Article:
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The process was involved, but doable they slid a frail Simoneau, too weak to walk, into a Omega Speedmaster Ladies Price
On the heels of Leda's opening came the Winnegs' Gate City Bowl, an early '60s arrival to a comparatively sparse Daniel Webster Highway. In Hudson, Earl Libby, Leo Noel and Adrien Labrie used their initials to name their new L N L Bowl on Lowell Road.
Cofounder of Leda Lanes in Nashua remembered
But recently, as summer waned and September's cooler, shorter days came into view, so did a growing sense that it wouldn't be long before Ray would no longer be going to work, a lifelong seven days a week, 12 plus hours a day routine he treated more as an extension of himself than a means to make a living.
"That's what he did when his brother died," his son Howard said of Edgar Simoneau, who was 57 and president of Leda Lanes when he died in May 1982. "Close a half day for the funeral, then open up. It was always his thing: 'You never close.'"
His passing comes three months shy of the 52nd anniversary of the day he, Edgar, their mother, Leda, and then Mayor Mario J. Vagge celebrated the grand opening of their new venture, a small, boxy, 18 alley candlepin bowling center the brothers built on a 3.5 acre lot after moving a rambling chicken coop the seller threw into the deal.
While not an uncommon ritual for many born and bred Nashuans like Ray, his reasoning was as unique as the man himself.
They never said as much, but the Simoneaus may have been motivated to install this rare, newfangled luxury after years of bowling and working Omega Seamaster For Ladies in the swelter of Plaza Alleys, the old Railroad Square arcade they owned before and for several years after opening Leda Lanes.
A long, leisurely tour of the freshly appointed Kegler's, with its slew of new, framed pictures along the walls, capped the cofounder's final visit. Looking around, he smiled a bit, then fixed his gaze on a particular photo.
Bowling's popularity soon prompted local businesses and industries to form teams and leagues, whose numbers skyrocketed post World War II. At the time, Nashua boasted several candlepin centers: Plaza; the Jonis brothers' City Alleys, at Main and West Hollis streets behind the old Rosebud; and Nashua Bowlaway, on East Hollis at or near where Headlines is now.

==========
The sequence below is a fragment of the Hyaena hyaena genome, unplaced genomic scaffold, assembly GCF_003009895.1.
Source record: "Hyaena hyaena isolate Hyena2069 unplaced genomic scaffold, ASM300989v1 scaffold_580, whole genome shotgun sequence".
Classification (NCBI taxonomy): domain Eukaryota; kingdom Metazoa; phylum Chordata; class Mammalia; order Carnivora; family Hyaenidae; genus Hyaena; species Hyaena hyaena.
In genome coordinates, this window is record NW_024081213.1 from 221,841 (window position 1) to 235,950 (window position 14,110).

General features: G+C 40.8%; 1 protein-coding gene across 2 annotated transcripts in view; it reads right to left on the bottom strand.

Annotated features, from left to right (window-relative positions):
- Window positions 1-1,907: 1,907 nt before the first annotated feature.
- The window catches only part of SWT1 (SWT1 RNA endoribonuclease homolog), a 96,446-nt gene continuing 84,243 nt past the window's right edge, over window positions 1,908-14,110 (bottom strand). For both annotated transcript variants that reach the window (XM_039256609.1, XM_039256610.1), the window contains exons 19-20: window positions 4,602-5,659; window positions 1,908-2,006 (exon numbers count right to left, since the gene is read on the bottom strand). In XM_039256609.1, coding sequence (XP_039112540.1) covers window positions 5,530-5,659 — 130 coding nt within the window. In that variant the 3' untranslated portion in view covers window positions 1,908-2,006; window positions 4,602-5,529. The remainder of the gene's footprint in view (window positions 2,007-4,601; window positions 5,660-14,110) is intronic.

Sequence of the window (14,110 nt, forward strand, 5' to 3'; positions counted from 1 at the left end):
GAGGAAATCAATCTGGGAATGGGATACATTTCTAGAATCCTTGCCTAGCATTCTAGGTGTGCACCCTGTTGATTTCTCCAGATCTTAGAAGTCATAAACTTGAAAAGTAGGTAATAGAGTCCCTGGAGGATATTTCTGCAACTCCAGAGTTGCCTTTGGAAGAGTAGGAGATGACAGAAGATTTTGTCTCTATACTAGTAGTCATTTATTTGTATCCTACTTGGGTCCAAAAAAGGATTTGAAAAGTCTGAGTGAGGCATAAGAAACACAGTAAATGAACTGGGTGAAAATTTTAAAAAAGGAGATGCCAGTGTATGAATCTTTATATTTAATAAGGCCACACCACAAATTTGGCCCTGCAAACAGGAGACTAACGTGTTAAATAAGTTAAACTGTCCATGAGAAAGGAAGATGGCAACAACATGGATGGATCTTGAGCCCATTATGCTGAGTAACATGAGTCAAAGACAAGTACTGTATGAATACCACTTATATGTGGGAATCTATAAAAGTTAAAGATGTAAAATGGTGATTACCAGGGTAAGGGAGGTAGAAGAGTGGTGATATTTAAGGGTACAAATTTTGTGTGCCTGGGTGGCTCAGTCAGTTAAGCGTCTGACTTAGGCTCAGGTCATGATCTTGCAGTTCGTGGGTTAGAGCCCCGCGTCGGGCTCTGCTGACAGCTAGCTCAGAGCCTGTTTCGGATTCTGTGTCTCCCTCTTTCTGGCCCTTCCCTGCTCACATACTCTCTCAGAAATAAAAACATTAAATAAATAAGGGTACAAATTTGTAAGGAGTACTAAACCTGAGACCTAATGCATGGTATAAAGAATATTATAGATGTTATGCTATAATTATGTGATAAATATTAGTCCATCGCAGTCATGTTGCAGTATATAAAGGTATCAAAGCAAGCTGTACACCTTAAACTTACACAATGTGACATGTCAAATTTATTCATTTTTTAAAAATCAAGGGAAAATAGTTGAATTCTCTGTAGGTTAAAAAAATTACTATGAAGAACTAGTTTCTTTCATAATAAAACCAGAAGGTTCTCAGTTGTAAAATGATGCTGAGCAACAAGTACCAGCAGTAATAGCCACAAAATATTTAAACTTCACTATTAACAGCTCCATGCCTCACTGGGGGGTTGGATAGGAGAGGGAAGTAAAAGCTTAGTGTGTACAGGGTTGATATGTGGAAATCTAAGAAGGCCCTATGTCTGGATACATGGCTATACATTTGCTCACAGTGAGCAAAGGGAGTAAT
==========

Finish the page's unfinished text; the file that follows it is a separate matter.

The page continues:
On Tuesday, the obit for which Ray watched, tongue in cheek, for years finally appeared, four days after he made his final visit to his beloved Leda Lanes and three days after he lost a valiant battle with pancreatic cancer. Friday, about the time the post funeral celebration of life would wind down.
"He wanted to see the place one more time," Howard said. " I guess it was a sort of closure for him."
"It's an old picture of the chicken coops," Howard said. "When they first bought the land, they split the coop in two to move it. They're still out back, being used for storage."
Between hosting more and more leagues over the years and its loyal base of families and date night bowlers, Simoneau saw the need to expand, which he did by adding a dozen lanes and opening a snack bar, the first incarnation of today's Kegler's Den.
Another expansion in the early '80s put lanes 31 36 in place of Kegler's, which Simoneau and Howard moved to the other side of the building and reinvented as the restaurant lounge we know today.
Almost unheard of outside New England and parts of eastern Canada, candlepin bowling ranked at or near the top of the region's favorite early and mid 20th century pastimes. Fun, easy to learn and relatively inexpensive, the sport drew young and old to a busy network Omega Speedmaster Alligator Strap
Nashua was introduced to tenpin, or duckpin, bowling in 1962 when the United Bowling Center, later Nashua Ten Pin Bowl, became Gate City Bowl's neighbor. It closed in 1995 under the name Fair Lanes.
"When they built (Leda Lanes), everybody said they'd never make it out there in the boonies," Louise Patterson, Ed Simoneau's daughter, said when Leda celebrated 30 years in 1989.
of candlepin centers that once dotted the map of every city and town.
Though clearly failing, Howard said his dad had only one "real bad" day Friday, the day before he died.
Though it surely wasn't needed that Saturday, Dec. 12, 1959, many grand opening visitors took special note of a banner strung across the front advertising perhaps its most impressive amenity: air conditioning.
Born in December 1930 to Balcom Street residents Delphis and Leda (Soucy) Simoneau, Raymond Leo Simoneau was weaned on the Great Depression, an experience that probably contributed to the unbending, no excuses work ethic he later instilled in four generations of family members who worked at Leda Lanes.
Among those questioning the brothers' sanity was Vagge, Howard remembers his father telling him. Indeed, for a businessman whose car dealership sat smack dab in the middle of downtown Nashua, it must have been hard for Vagge to envision bowlers traipsing "way out" the old Milford Road for a few strings.
wheelchair, borrowed a wheelchair accessible van and set out for Leda Lanes.
The Simoneaus and their loyal customers, first at Plaza and later Leda, were right there in the thick of its popularity.
It was among the alleys, billiard tables, video games and a Kegler's fresh off its most recent spruce up that Simoneau asked to spend much of his precious remaining time, Howard Omega Speedmaster Moonwatch White Face
"That's my dad; he insisted on coming here right up to the end," he said.
Every morning for years, Ray Simoneau began his day by opening the newspaper and scanning the local obituaries.
"He'd look through (the obituaries), stand up and say, 'Well, guess I gotta go to work today,'" his son Sean recalled with a laugh. "'My name's not in there.'"
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